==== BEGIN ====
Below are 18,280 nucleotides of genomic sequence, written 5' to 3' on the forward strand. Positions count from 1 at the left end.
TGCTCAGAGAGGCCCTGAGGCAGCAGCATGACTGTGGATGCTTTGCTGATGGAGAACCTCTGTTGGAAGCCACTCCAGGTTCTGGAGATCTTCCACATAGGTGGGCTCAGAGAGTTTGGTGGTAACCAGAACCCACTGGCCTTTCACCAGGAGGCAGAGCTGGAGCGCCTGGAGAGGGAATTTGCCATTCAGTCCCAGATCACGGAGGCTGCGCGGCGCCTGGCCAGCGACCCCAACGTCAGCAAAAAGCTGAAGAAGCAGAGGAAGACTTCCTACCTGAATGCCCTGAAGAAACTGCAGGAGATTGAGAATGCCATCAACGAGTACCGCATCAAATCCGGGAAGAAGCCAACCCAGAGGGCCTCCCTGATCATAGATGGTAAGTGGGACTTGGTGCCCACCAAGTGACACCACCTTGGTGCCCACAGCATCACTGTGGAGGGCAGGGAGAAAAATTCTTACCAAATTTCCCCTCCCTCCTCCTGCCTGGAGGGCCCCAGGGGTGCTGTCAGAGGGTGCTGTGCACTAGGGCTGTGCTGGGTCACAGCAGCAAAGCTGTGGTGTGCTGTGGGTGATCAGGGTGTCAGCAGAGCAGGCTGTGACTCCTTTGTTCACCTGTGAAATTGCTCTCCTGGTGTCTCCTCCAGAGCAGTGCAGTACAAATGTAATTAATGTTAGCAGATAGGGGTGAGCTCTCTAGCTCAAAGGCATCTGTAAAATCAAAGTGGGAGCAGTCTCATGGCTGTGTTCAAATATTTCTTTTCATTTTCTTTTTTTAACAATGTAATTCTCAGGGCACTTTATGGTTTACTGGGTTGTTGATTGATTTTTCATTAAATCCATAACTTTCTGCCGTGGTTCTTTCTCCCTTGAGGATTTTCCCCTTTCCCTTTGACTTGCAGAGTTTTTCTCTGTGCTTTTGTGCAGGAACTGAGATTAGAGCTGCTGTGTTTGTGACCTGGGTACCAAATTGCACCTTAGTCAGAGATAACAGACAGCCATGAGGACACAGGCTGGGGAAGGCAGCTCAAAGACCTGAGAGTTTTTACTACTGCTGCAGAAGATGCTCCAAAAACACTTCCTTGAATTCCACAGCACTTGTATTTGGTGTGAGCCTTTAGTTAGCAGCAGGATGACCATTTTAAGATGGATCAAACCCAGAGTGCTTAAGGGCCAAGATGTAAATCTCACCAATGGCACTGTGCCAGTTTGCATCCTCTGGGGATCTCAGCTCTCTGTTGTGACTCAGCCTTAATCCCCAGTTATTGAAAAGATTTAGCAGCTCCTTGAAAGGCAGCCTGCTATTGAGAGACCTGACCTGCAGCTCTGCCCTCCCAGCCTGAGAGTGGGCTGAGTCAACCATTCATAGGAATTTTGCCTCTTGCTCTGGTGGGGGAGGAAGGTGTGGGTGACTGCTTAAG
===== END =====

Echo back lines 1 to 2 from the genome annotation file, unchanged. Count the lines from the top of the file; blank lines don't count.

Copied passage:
Below are 18,280 nucleotides of genomic sequence, written 5' to 3' on the forward strand. Positions count from 1 at the left end.
TGCTCAGAGAGGCCCTGAGGCAGCAGCATGACTGTGGATGCTTTGCTGATGGAGAACCTCTGTTGGAAGCCACTCCAGGTTCTGGAGATCTTCCACATAGGTGGGCTCAGAGAGTTTGGTGGTAACCAGAACCCACTGGCCTTTCACCAGGAGGCAGAGCTGGAGCGCCTGGAGAGGGAATTTGCCATTCAGTCCCAGATCACGGAGGCTGCGCGGCGCCTGGCCAGCGACCCCAACGTCAGCAAAAAGCTGAAGAAGCAGAGGAAGACTTCCTACCTGAATGCCCTGAAGAAACTGCAGGAGATTGAGAATGCCATCAACGAGTACCGCATCAAATCCGGGAAGAAGCCAACCCAGAGGGCCTCCCTGATCATAGATGGTAAGTGGGACTTGGTGCCCACCAAGTGACACCACCTTGGTGCCCACAGCATCACTGTGGAGGGCAGGGAGAAAAATTCTTACCAAATTTCCCCTCCCTCCTCCTGCCTGGAGGGCCCCAGGGGTGCTGTCAGAGGGTGCTGTGCACTAGGGCTGTGCTGGGTCACAGCAGCAAAGCTGTGGTGTGCTGTGGGTGATCAGGGTGTCAGCAGAGCAGGCTGTGACTCCTTTGTTCACCTGTGAAATTGCTCTCCTGGTGTCTCCTCCAGAGCAGTGCAGTACAAATGTAATTAATGTTAGCAGATAGGGGTGAGCTCTCTAGCTCAAAGGCATCTGTAAAATCAAAGTGGGAGCAGTCTCATGGCTGTGTTCAAATATTTCTTTTCATTTTCTTTTTTTAACAATGTAATTCTCAGGGCACTTTATGGTTTACTGGGTTGTTGATTGATTTTTCATTAAATCCATAACTTTCTGCCGTGGTTCTTTCTCCCTTGAGGATTTTCCCCTTTCCCTTTGACTTGCAGAGTTTTTCTCTGTGCTTTTGTGCAGGAACTGAGATTAGAGCTGCTGTGTTTGTGACCTGGGTACCAAATTGCACCTTAGTCAGAGATAACAGACAGCCATGAGGACACAGGCTGGGGAAGGCAGCTCAAAGACCTGAGAGTTTTTACTACTGCTGCAGAAGATGCTCCAAAAACACTTCCTTGAATTCCACAGCACTTGTATTTGGTGTGAGCCTTTAGTTAGCAGCAGGATGACCATTTTAAGATGGATCAAACCCAGAGTGCTTAAGGGCCAAGATGTAAATCTCACCAATGGCACTGTGCCAGTTTGCATCCTCTGGGGATCTCAGCTCTCTGTTGTGACTCAGCCTTAATCCCCAGTTATTGAAAAGATTTAGCAGCTCCTTGAAAGGCAGCCTGCTATTGAGAGACCTGACCTGCAGCTCTGCCCTCCCAGCCTGAGAGTGGGCTGAGTCAACCATTCATAGGAATTTTGCCTCTTGCTCTGGTGGGGGAGGAAGGTGTGGGTGACTGCTTAAG